Menopause is defined as the time when a woman’s menses have stopped for a year or more. Menopause is caused by the ovaries running out of eggs, thus lowering production of the hormones estrogen and progesterone. Menopause, unless induced by surgery, is a natural process that takes several years. During this time, called the perimenopause, fertility decreases and a woman’s periods change in duration, frequency, and amount of blood flow. The average age of menopause occurs is 51, while perimenopause begins five or six years earlier.
Symptoms of Menopause
The symptoms of menopause can vary, with some women experiencing no symptoms at all and others experiencing multiple severe symptoms. The first phase of menopause often begins with irregular periods, and can include the following symptoms:
- Hot flashes
- Night sweats and disturbed sleep
- Discomfort during intercourse
- Vaginal dryness or itchiness
- Urinary tract infection
- Bladder control issues
- Weight gain
- Thinning hair
- Dry skin
Diagnosis Of Menopause
Menopause is easily diagnosed by symptoms: a fifty year-old woman with hot flashes who is 13 months from her last period is menopausal. In some cases, especially if the menopause seems early (before age 45) blood tests are used to make an accurate diagnosis and rule out any other conditions. Three tests are typically used.
A follicle-stimulating-hormone (FSH) test measures the level of follicle-stimulating hormone in the blood. When a woman’s estrogen levels decrease, the pituitary gland in the brain causes FSH to be increased, attempting to stimulate estrogen production by the ovaries. Since the ovaries cannot respond, FSH levels can go quite high.
An estradiol (E2) test measures the level of E2 in the blood. If the FSH is high and the E2 is low, ovarian insufficiency is proven. This is the hallmark of menopause.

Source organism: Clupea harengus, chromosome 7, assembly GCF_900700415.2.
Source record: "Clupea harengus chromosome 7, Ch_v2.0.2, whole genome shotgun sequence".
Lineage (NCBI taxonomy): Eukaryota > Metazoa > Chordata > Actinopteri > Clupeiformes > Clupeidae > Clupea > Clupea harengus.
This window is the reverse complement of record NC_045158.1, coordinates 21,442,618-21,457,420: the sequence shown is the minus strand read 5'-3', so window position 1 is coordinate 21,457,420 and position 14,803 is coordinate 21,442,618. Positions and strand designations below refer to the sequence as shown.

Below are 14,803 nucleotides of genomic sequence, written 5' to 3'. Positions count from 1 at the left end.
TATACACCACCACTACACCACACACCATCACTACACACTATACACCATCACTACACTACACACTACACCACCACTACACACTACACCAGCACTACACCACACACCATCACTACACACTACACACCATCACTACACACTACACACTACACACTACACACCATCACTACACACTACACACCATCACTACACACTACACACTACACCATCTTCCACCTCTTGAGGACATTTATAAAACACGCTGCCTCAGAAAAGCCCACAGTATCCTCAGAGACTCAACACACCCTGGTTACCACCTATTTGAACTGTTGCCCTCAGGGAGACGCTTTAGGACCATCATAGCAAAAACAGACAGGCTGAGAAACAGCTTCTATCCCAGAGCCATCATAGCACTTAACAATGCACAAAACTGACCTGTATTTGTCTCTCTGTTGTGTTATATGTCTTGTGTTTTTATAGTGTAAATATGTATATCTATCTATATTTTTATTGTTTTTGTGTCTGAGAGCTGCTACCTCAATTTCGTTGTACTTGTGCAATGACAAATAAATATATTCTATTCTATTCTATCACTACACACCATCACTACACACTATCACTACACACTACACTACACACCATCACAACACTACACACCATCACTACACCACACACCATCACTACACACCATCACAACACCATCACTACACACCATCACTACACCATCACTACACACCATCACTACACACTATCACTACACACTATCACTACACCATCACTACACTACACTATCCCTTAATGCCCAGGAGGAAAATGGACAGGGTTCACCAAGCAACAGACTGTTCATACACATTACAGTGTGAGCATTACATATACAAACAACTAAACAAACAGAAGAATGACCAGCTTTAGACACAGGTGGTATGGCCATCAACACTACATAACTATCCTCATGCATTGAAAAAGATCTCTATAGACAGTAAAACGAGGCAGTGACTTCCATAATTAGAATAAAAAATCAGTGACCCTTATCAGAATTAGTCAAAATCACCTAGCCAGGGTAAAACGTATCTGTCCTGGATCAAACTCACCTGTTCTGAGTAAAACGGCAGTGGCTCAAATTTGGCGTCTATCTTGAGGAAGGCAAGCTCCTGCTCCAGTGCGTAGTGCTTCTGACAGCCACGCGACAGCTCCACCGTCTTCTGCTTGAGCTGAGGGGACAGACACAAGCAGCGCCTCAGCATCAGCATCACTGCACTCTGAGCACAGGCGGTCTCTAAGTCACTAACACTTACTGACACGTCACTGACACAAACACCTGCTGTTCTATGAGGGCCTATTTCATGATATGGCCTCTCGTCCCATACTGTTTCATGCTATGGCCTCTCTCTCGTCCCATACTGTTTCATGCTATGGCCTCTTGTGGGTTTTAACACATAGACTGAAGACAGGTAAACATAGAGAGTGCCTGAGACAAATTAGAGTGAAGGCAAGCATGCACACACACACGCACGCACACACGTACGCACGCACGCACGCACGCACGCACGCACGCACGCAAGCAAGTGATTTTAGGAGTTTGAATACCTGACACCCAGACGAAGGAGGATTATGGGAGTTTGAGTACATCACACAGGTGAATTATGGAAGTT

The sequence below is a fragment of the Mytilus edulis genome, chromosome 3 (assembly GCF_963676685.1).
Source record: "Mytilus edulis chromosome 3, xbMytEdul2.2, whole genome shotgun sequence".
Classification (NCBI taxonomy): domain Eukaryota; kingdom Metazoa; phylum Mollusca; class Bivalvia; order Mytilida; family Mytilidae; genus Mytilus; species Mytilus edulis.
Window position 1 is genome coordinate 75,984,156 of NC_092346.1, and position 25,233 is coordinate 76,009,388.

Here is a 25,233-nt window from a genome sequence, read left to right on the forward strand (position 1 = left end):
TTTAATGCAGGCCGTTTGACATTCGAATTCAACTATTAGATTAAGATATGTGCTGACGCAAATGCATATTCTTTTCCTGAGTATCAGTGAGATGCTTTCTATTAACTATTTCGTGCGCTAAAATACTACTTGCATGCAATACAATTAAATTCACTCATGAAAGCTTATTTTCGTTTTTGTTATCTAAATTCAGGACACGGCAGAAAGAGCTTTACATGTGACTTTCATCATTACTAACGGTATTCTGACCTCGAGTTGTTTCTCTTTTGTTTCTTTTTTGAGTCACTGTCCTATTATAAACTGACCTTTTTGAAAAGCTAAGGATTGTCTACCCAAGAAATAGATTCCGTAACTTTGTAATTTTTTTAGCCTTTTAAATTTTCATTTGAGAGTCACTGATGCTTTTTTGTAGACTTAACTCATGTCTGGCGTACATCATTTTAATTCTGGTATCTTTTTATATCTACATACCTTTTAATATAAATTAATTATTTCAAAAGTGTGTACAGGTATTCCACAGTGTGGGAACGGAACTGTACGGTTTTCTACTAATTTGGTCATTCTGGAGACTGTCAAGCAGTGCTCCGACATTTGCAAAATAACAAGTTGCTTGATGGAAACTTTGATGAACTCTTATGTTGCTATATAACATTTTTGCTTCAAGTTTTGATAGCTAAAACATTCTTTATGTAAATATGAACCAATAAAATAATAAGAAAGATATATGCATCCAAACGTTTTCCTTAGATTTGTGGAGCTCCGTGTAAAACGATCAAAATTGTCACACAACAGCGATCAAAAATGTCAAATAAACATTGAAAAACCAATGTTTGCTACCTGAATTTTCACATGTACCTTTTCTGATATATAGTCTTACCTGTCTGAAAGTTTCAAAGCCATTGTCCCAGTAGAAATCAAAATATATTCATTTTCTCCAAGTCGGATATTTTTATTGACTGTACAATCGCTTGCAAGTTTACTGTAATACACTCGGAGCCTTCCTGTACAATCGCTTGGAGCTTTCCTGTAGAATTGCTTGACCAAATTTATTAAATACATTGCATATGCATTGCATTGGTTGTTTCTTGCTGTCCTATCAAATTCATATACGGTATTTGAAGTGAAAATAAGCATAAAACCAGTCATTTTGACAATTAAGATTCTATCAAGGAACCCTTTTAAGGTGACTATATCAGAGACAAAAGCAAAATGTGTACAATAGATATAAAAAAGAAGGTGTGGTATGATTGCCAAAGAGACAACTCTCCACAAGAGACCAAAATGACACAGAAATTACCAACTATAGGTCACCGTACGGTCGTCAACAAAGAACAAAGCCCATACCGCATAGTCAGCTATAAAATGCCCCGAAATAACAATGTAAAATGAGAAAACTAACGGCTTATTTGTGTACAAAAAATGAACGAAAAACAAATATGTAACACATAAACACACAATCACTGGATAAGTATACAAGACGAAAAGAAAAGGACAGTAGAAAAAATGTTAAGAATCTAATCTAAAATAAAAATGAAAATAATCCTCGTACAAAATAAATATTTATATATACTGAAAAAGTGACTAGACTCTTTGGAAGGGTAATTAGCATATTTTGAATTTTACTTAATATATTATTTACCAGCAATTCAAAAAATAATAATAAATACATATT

A thyroid-stimulating-hormone (TSH) test determines whether hypothyroidism is responsible for certain symptoms similar to those of menopause. This would typically be done only if the patient’s history is not clear.
Treatment of Menopause
Treatment for menopause varies depending on the individual. Many women have no symptoms and require no therapy. Such women should be assessed regularly for silent symptoms such as increasing cholesterol levels and bone loss.
For patients with symptoms, one logical approach is to replace the missing hormones. Since this has certain drawbacks and risks, which vary between patients, one can also apply non-hormonal therapies to target specific symptoms.
Specific therapies for hot flashes include estrogens, certain antihypertensives, and several drugs, which were invented as anti-depressants but which, at low doses, block the flashes.
Sleep disruption is extremely distressing to menopausal women, with many secondary effects arising from this. It generally responds to estrogen replacement therapy or to a gentle sleeping pill.
Vulvovaginal dryness, if not treated, can lead to painful intercourse and loss of sexual pleasure. This can be very stressful within a marriage. Non estrogenic therapy with SERMs (selective estrogen receptor modulators) can be helpful. A new treatment, vaginal phototherapy, is uniquely effective for this problem.
Osteoporosis is generally silent in the early menopause, with most fractures occurring after age 60. This makes it important to address bone health during the 50s.
Women experiencing menopause are welcomed to consult with their Dr Howe for thorough assessments of their situation, effective treatment of symptoms, and recommendations for reducing the chances of complications.